Oat milk has made the leap from niche vegan milk to mainstream supermarket staple. But the truth is, homemade oat milk is incredibly easy to whip up and much more affordable. Here’s how to make oat milk in any flavor you want — and what to do with it.
CNET sister site Chowhound’s video producer Olivia Geyelin shows you how it’s done in the video above.
Why make oat milk?
Many commercial oat milks have unnecessary additives to help them last longer and be shelf stable after processing. Making it yourself means you know exactly what’s in it. It also means you can control the level of sweetness and overall flavor according to your personal preference.
The best brands of oat milk can be expensive, so making it at home also saves you money. Of course, the price of store-bought oat milk varies by specific label and store location, but buying a few cups of oats from the bulk bins will always be cheaper in the long run. Plus, it’s the type of incredibly easy DIY project that feels extra satisfying for being so simple (and tasting so good).
As for why oat milk over other nondairy milk, it’s a favorite for an inherent natural sweetness from the oats and a creamier texture than soy milk and some other alternative milk options. It’s generally considered to be the closest plant-based milk comes to the taste and texture of cow’s milk, so even regular dairy drinkers are liable to like it. And since it’s not a nut milk, it’s more broadly allergy-friendly. And even better, it’s considered one of the most environmentally friendly alternative milks too.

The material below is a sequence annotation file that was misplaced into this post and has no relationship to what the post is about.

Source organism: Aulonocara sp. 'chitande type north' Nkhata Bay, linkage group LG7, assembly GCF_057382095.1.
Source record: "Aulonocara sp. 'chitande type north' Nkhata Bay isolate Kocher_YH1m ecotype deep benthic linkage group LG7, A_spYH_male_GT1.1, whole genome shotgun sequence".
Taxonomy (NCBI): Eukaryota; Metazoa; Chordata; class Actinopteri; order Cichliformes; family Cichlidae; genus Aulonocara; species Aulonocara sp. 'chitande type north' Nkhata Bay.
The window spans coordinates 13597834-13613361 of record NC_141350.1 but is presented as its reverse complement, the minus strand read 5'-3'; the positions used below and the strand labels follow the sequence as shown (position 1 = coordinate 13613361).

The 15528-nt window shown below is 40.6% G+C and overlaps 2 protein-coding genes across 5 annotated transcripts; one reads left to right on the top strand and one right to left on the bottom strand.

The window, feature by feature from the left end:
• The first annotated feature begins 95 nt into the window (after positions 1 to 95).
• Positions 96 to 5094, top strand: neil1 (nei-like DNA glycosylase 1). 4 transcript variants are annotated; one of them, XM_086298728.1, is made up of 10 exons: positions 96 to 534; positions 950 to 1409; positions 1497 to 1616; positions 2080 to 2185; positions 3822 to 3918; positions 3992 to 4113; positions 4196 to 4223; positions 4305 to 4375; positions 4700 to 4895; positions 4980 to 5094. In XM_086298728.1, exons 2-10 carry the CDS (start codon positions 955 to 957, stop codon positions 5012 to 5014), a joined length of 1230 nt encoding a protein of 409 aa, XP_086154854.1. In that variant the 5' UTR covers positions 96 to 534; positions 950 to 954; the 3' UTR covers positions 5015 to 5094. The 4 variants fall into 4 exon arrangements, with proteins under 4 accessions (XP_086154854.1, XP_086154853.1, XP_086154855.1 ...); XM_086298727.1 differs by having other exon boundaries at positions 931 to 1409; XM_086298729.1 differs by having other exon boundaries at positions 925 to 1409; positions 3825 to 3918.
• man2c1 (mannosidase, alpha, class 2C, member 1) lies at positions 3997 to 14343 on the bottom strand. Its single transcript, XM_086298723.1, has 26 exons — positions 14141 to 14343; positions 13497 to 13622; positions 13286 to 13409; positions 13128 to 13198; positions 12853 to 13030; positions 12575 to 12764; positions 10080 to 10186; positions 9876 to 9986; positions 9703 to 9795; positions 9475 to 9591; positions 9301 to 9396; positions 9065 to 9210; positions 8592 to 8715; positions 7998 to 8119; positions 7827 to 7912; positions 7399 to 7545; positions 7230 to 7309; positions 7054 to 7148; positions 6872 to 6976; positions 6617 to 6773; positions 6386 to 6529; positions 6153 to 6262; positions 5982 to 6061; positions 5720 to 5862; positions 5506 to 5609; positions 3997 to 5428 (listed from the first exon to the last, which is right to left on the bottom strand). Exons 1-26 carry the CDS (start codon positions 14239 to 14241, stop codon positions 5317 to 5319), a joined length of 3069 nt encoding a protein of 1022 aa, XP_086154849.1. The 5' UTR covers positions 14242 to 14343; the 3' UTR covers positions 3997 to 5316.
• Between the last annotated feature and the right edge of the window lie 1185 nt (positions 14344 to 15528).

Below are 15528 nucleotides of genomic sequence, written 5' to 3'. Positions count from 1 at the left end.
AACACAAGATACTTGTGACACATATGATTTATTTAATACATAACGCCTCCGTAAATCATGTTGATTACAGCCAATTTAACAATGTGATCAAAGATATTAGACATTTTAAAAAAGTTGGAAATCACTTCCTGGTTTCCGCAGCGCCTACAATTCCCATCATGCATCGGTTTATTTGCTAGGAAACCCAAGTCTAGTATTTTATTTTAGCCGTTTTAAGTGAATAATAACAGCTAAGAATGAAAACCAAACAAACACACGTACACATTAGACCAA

What ingredients do you need to make oat milk?
You’ll want to be sure to buy old-fashioned rolled oats, and certified organic is preferred to ensure there’s no cross-contamination. If you’re gluten-free, be sure you buy oats that are certified gluten-free too. If you use quick-cooking oats (which have been much more processed), you’re more likely to get slimy oat milk. But less processed steel-cut oats are too coarse to work well.
Since the other main ingredient is water, make sure you use good-tasting, clean water too. If you don’t like to drink the stuff from your tap, you don’t want to use it for oat milk either.
After that, it’s up to you. You can add a sweetener like maple syrup or honey (or blend pitted dates with the oats and water), sprinkle in a pinch of sea salt and/or cinnamon, or even add a couple teaspoons of cocoa powder for chocolate oat milk. A splash of vanilla extract is also a nice touch in any case, but totally optional.
What equipment do you need for homemade oat milk?
Ais a must and the higher-powered the better. If you have a less powerful blender you may end up with chalkier oat milk, but you also may not notice too much if you’re mixing it into other things. A nut milk bag is ideal for straining — but you can also use paper towels or cheesecloth over a large bowl, a fine mesh strainer or even the cut-off end of a clean nylon stocking. A large mason jar or other tightly lidded container is needed to store your milk.
A powerful blender is a huge help here.
Our favorite way to strain oat milk.
These come in a pair, so you can keep your cold brew in the other jar.
Tips for the best homemade oat milk